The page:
Using updated input assumptions, the report projected wholesale power prices over the period 2014-2038, for scenarios with and without Cape Wind in service, and quantified the expected reduction in wholesale power prices and wholesale electricity costs that would result from the power supplied by the project. The report found that Cape Wind would lead to a reduction in the wholesale cost of power averaging $286 million annually over the years 2014–2038, resulting in an aggregate savings of $7.2 billion over 25 years. If Cape Wind were in service, the price of power in the New England wholesale market is projected to be $1.86/MWh lower on average. Over the combined 16-year period spanning construction and the first 15 years of operations, Cape Wind would create an average estimated net addition of 514 jobs in Massachusetts and 1,119 jobs in New England.
The NJ Division of Rate Counsel's consultant testifies that the proposed Fishermen's Energy (FERN) Atlantic City Windfarm project, and its Offshore Renewable Energy Credits (ORECs) prices, do not produce a net economic benefit to New Jersey ratepayers, and, if approved and developed, could lead to a loss of nearly 30,000 jobs and a loss of $1 billion in net economic output on net present value terms. On an annual basis, the project would increase rates by between $15 million to $37 million per year. Over a twenty-year time frame, the project would lead to a rate increase of $286.3 million. According to the consultant, the project should also be rejected since it fails to meet the statutory nameplate capacity limitation outlined in the Offshore Wind Economic Development Act (OWEDA).
This study investigates four aspects of offshore wind energy in Maryland: (1) the regulatory and policy environment for offshore wind development; (2) optimal interconnection points for bringing offshore power onshore; (3) estimated investment costs; and, (4) potential conflicts between radar functionality, military activities, and wind farm siting.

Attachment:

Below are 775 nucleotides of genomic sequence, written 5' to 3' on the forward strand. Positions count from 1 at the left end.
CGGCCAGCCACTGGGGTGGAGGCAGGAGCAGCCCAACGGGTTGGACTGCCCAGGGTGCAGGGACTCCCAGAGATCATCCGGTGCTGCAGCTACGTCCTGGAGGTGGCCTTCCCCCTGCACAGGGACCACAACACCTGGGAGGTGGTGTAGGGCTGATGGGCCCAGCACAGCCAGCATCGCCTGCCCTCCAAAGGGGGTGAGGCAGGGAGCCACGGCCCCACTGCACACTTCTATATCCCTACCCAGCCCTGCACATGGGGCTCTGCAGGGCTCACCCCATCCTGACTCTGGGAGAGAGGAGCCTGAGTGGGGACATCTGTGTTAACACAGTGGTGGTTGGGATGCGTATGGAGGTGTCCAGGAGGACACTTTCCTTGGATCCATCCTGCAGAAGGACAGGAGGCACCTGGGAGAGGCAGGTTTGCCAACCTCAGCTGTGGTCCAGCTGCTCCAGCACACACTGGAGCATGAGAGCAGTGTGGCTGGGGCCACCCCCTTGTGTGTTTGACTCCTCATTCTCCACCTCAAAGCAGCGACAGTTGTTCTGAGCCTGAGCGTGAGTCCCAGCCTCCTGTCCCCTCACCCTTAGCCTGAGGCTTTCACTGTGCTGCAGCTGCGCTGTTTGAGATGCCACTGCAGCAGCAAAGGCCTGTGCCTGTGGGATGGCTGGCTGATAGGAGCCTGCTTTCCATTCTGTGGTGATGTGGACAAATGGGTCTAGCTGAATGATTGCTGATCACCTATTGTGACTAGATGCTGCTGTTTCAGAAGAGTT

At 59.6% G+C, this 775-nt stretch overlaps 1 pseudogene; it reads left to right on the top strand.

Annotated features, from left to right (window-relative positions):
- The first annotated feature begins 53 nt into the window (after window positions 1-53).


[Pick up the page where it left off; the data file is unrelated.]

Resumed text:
This Fiscal and Policy Note analyzes the state fiscal effect and policy framework of the proposed Maryland Offshore Wind Energy Act of 2012. Over a five-year period, the Public Service Commission's (PSC) anticipated administrative expenditures would amount to $3.4 million, which would be covered by a special assessment fee between fiscal years 2013-2016. State expenditures on electricity would increase to $3.57 million in fiscal year 2017.
The study found that New England could develop 2,233.6 MW from offshore wind sources by 2016 and 22,436.8 MW from offshore wind sources by 2020. The potential decreases in levelized cost of energy (LCOE) could range from $33-$68/MWh. Through 2016, large scale onshore wind dominates the supply curve; offshore wind resources become economically feasible at approximately $210/MWh.
This paper assesses the Delaware offshore wind energy resource through three elements: a mapping model (examining the developable offshore area out to 60 km), a valuation model (translating historical buoy records of wind data into electricity production and corresponding real world spot prices), and a business development model (analyzing the value of this electricity in light of detailed development cost estimates). It also summarizes potential impacts to marine wildlife in the Delaware area from potential offshore wind project construction and operation.
The report assesses the costs, challenges, and impacts in areas of technology, manufacturing and employment, transmission and grid integration, markets, siting and permitting strategies, and potential environmental effects associated with providing 20% of U.S. electricity needs through wind energy by 2030, an increase of more than 290 GW within 23 years.
The report evaluates the direct and indirect economic benefits of the Deepwater Wind Block Island project over the 20-year term of the amended power purchase agreement (PPA). It estimates the overall state economic benefits to be $107 million in constant 2010 dollar terms and $92 million in net present value (NPV) terms as of January 1, 2013 using a 7.2% discount rate.
The report describes how developing Marylandﾒs offshore wind resource would bring benefits to all regions of the state- in the form of cleaner air, new jobs and economic activity, and greater protection against the threat posed by global warming to the environment and human health.
The report describes offshore wind research results in areas of feasibility-level design and economic assessment, preliminary mapping offshore areas, and evaluation of economic development potential. It offers recommendations for applied research and government policy.